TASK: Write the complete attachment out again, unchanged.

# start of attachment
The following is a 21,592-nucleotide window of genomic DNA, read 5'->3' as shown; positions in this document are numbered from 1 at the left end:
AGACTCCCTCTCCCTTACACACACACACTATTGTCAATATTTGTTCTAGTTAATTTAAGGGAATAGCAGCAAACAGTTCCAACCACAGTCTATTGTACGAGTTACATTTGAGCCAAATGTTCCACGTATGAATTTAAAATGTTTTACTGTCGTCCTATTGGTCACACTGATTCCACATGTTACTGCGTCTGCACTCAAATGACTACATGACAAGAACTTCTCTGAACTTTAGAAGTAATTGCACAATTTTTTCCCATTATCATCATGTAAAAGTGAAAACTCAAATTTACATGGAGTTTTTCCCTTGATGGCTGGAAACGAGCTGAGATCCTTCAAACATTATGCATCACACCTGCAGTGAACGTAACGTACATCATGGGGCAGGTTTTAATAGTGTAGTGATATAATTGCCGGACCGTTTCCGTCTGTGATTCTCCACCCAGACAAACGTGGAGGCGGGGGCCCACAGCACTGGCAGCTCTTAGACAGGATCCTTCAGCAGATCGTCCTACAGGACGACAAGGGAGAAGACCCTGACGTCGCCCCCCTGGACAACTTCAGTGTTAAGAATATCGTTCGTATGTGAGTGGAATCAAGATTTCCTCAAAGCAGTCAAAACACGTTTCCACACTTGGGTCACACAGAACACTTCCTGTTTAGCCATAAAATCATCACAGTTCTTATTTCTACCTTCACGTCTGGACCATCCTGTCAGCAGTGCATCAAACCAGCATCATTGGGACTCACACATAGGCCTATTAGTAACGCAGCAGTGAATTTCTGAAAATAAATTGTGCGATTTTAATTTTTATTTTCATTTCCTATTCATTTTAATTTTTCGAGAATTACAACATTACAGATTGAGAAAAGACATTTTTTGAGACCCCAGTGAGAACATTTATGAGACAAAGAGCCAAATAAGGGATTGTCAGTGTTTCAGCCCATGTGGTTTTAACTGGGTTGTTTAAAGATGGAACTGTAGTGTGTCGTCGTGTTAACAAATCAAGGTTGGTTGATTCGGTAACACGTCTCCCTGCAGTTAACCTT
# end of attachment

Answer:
The following is a 21,592-nucleotide window of genomic DNA, read 5'->3' as shown; positions in this document are numbered from 1 at the left end:
AGACTCCCTCTCCCTTACACACACACACTATTGTCAATATTTGTTCTAGTTAATTTAAGGGAATAGCAGCAAACAGTTCCAACCACAGTCTATTGTACGAGTTACATTTGAGCCAAATGTTCCACGTATGAATTTAAAATGTTTTACTGTCGTCCTATTGGTCACACTGATTCCACATGTTACTGCGTCTGCACTCAAATGACTACATGACAAGAACTTCTCTGAACTTTAGAAGTAATTGCACAATTTTTTCCCATTATCATCATGTAAAAGTGAAAACTCAAATTTACATGGAGTTTTTCCCTTGATGGCTGGAAACGAGCTGAGATCCTTCAAACATTATGCATCACACCTGCAGTGAACGTAACGTACATCATGGGGCAGGTTTTAATAGTGTAGTGATATAATTGCCGGACCGTTTCCGTCTGTGATTCTCCACCCAGACAAACGTGGAGGCGGGGGCCCACAGCACTGGCAGCTCTTAGACAGGATCCTTCAGCAGATCGTCCTACAGGACGACAAGGGAGAAGACCCTGACGTCGCCCCCCTGGACAACTTCAGTGTTAAGAATATCGTTCGTATGTGAGTGGAATCAAGATTTCCTCAAAGCAGTCAAAACACGTTTCCACACTTGGGTCACACAGAACACTTCCTGTTTAGCCATAAAATCATCACAGTTCTTATTTCTACCTTCACGTCTGGACCATCCTGTCAGCAGTGCATCAAACCAGCATCATTGGGACTCACACATAGGCCTATTAGTAACGCAGCAGTGAATTTCTGAAAATAAATTGTGCGATTTTAATTTTTATTTTCATTTCCTATTCATTTTAATTTTTCGAGAATTACAACATTACAGATTGAGAAAAGACATTTTTTGAGACCCCAGTGAGAACATTTATGAGACAAAGAGCCAAATAAGGGATTGTCAGTGTTTCAGCCCATGTGGTTTTAACTGGGTTGTTTAAAGATGGAACTGTAGTGTGTCGTCGTGTTAACAAATCAAGGTTGGTTGATTCGGTAACACGTCTCCCTGCAGTTAACCTT